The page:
The food riots in Mozambique last week are a little bit of an old story by now, but the increase in wheat prices caused a 30 percent increase in the price of bread there.  Speculation on the Board of Trade is implicated in the price runup – the article above suggests that investors may have turned to commodities due to low interest rates and a volatile stock market.  The quote in the final sentence of the article  is worth a reprint:  “We are going to have much bigger fluctuations in weather and therefore the food supply than we had in the past, so we are going to have to learn how to cope with fluctuating food prices.”

The government of Mozambique coped by reducing bread prices (which are set by their government, so it’s too bad people had to riot before this happened).  The reductions in the price of bread were paid for by (among other measures) reducing compensation for the chairmen of the boards of public companies (that sentence is a grammatical nightmare, sorry).

In other news closer to home, check out the updated Industrial Harvest events listings for fall.  There’s a lot of great stuff on deck, including two weeks of programming at Mess Hall starting this Wednesday, the 14th.  There’s more that’s being added to the calendar for the weekend of the 18th too, so take another look in a couple of days – we’re working out some last scheduling details.  Hope to see you there!

catching up by sarah kavage

It’s been a hectic week, and I’ve got some catching up to do on recent events.  Rob (on a visit from Seattle) and I were lucky to be included as part of one of the semi-regular trips to Angelic Organics’ rural Learning Center with folks from the Heartland Alliance’s Kovler Center and their sister program, International FACES.  Both programs work with refugees and victims of torture.  Many of the refugees come from rural or agricultural backgrounds, and many of them rarely get to leave the city (for some of the folks, this was their first trip outside Chicago since their arrival in the US).   Angelic had a wood-fired oven, I had some flour, Rob had a camera, and the refugees had their traditional recipes from their home countries.  We harvested vegetables, rolled dough, and talked.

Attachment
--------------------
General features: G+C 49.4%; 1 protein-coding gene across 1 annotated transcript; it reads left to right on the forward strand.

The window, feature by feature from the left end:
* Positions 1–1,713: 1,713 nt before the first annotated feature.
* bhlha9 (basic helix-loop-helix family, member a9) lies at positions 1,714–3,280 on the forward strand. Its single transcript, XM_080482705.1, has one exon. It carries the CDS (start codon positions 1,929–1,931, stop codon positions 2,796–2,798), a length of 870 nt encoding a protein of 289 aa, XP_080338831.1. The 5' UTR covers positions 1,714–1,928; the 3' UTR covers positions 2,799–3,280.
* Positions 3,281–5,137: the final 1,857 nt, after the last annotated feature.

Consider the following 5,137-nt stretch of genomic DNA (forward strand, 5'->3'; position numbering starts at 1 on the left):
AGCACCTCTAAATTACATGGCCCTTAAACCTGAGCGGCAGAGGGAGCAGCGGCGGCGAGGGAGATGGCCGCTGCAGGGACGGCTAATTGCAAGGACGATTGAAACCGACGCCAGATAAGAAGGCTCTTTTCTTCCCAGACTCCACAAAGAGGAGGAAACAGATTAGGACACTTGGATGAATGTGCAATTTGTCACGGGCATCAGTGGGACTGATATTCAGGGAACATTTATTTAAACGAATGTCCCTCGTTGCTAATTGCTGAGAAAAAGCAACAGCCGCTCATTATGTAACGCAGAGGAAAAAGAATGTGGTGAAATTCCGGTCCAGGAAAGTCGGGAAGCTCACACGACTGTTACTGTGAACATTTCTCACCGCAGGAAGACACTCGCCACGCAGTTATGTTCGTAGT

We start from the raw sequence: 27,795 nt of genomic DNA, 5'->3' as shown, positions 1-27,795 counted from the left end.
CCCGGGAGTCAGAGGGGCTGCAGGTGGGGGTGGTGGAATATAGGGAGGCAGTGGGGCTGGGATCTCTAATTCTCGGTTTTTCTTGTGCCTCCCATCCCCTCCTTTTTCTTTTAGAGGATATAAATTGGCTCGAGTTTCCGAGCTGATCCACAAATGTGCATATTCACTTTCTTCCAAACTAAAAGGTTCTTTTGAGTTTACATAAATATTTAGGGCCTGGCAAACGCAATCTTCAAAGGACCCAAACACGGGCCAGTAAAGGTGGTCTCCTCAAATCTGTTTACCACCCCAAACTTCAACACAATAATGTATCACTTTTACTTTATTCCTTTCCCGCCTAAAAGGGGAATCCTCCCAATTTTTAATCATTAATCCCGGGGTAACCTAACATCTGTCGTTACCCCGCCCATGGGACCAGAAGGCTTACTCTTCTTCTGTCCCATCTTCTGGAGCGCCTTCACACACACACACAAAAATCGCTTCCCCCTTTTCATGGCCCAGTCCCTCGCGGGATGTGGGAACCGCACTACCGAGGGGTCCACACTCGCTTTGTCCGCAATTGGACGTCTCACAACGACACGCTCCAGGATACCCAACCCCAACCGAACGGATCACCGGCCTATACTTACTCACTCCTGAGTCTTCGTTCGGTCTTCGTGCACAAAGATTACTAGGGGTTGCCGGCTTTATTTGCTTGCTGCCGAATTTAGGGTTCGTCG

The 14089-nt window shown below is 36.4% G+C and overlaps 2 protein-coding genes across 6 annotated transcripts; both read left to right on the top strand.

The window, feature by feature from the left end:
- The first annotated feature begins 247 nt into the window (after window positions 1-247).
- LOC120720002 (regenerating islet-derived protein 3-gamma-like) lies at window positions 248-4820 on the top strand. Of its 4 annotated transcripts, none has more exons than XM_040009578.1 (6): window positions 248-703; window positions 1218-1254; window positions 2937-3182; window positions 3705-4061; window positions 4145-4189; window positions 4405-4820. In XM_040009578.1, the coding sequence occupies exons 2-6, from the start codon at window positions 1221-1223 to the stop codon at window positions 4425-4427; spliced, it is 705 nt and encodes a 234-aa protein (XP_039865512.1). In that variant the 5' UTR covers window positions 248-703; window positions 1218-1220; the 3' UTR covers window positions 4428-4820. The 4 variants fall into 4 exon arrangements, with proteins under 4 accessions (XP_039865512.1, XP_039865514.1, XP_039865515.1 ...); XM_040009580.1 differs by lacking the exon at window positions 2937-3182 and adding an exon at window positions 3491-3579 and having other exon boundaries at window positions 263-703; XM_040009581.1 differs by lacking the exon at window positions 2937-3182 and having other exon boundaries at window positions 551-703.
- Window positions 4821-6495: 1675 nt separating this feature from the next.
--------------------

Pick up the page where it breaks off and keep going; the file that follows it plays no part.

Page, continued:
I think Rob, the son of refugees, puts into words what I can’t about the experience.

Speaking of putting things into words well, Martha Bayne really did an amazing job with her feature article about this project in the Reader.

And, one last thing, I got an answer to the question in the previous post about how farmers benefit from an increase in wheat prices if the harvest is already past.  I’ll be posting that in the comments section of the post momentarily (or maybe tomorrow).

The latest on the Board by sarah kavage
August 6, 2010, 7:48 am
Filed under: Commodities trading

Just a quick post to mention what the wheat markets are doing lately.  Going up, up and up – December wheat was over $8 a bushel yesterday in Chicago, due to drought in Russia, crop failures and subsequent wheat export ban.  This all makes high American wheat prices.  Also makes me wish I’d stayed in the futures market…one little taste & you get greedy.

The Bloomberg article mentions potentially higher prices for foodstuffs as a result of this price spike almost as an afterthought, but of course, price increases are a major concern in the developing world.  At the same time, I’m not sure how much high prices will benefit farmers.  From what I understand, most wheat farmers sell their wheat right after harvest, and since harvest was in July, many of them would have sold their crops already.  Although July wheat prices weren’t bad, it certainly wasn’t $8 a bushel.  Anyone out there who knows more care to comment?

Flatbreads day at Kendall by sarah kavage

I was invited by Melina Kelson, who teaches the artisan breadbaking class at Kendall College Culinary Schoool, to spend this morning talking to her class and baking pizza / foccacia in the brick oven she built with 4 students last year.  Today was the last class day of an intense session, where students come to class for 10 days straight, 6 am – noon.  Finals are tomorrow, so today was sort of a fun day.  The dough was made with the Industrial Harvest all-purpose flour, which Melina was quite happy with.  She said it is perfectly aged and working beautifully.  Greenfield Mills does it again – !